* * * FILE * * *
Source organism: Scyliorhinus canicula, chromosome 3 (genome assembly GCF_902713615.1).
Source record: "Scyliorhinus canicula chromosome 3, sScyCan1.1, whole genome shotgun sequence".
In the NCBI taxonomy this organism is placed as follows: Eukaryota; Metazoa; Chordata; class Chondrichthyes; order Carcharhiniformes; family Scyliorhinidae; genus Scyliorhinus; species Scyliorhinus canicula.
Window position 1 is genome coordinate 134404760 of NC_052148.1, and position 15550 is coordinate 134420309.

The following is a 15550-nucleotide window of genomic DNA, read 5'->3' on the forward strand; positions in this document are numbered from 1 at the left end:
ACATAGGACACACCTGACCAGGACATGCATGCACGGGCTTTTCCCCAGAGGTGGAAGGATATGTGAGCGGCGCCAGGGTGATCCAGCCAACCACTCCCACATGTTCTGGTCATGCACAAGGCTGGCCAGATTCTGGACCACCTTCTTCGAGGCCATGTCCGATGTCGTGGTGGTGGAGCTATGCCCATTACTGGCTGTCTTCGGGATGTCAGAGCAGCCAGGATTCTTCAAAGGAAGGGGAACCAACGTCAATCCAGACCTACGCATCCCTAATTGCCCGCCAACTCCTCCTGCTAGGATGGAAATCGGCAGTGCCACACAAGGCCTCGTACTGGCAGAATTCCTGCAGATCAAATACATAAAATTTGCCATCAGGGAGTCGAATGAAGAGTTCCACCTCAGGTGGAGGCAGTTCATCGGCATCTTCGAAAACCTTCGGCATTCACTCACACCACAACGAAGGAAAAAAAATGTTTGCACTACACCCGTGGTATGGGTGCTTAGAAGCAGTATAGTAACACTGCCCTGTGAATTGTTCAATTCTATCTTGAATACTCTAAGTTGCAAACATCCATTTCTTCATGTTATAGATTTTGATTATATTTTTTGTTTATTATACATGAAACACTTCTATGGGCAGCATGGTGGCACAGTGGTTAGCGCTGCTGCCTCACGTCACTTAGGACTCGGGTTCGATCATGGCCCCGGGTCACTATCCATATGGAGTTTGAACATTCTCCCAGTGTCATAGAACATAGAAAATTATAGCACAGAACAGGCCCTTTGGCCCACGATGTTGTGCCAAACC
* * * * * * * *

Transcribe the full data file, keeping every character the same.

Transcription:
Source organism: Scyliorhinus canicula, chromosome 3 (genome assembly GCF_902713615.1).
Source record: "Scyliorhinus canicula chromosome 3, sScyCan1.1, whole genome shotgun sequence".
In the NCBI taxonomy this organism is placed as follows: Eukaryota; Metazoa; Chordata; class Chondrichthyes; order Carcharhiniformes; family Scyliorhinidae; genus Scyliorhinus; species Scyliorhinus canicula.
Window position 1 is genome coordinate 134404760 of NC_052148.1, and position 15550 is coordinate 134420309.

The following is a 15550-nucleotide window of genomic DNA, read 5'->3' on the forward strand; positions in this document are numbered from 1 at the left end:
ACATAGGACACACCTGACCAGGACATGCATGCACGGGCTTTTCCCCAGAGGTGGAAGGATATGTGAGCGGCGCCAGGGTGATCCAGCCAACCACTCCCACATGTTCTGGTCATGCACAAGGCTGGCCAGATTCTGGACCACCTTCTTCGAGGCCATGTCCGATGTCGTGGTGGTGGAGCTATGCCCATTACTGGCTGTCTTCGGGATGTCAGAGCAGCCAGGATTCTTCAAAGGAAGGGGAACCAACGTCAATCCAGACCTACGCATCCCTAATTGCCCGCCAACTCCTCCTGCTAGGATGGAAATCGGCAGTGCCACACAAGGCCTCGTACTGGCAGAATTCCTGCAGATCAAATACATAAAATTTGCCATCAGGGAGTCGAATGAAGAGTTCCACCTCAGGTGGAGGCAGTTCATCGGCATCTTCGAAAACCTTCGGCATTCACTCACACCACAACGAAGGAAAAAAAATGTTTGCACTACACCCGTGGTATGGGTGCTTAGAAGCAGTATAGTAACACTGCCCTGTGAATTGTTCAATTCTATCTTGAATACTCTAAGTTGCAAACATCCATTTCTTCATGTTATAGATTTTGATTATATTTTTTGTTTATTATACATGAAACACTTCTATGGGCAGCATGGTGGCACAGTGGTTAGCGCTGCTGCCTCACGTCACTTAGGACTCGGGTTCGATCATGGCCCCGGGTCACTATCCATATGGAGTTTGAACATTCTCCCAGTGTCATAGAACATAGAAAATTATAGCACAGAACAGGCCCTTTGGCCCACGATGTTGTGCCAAACC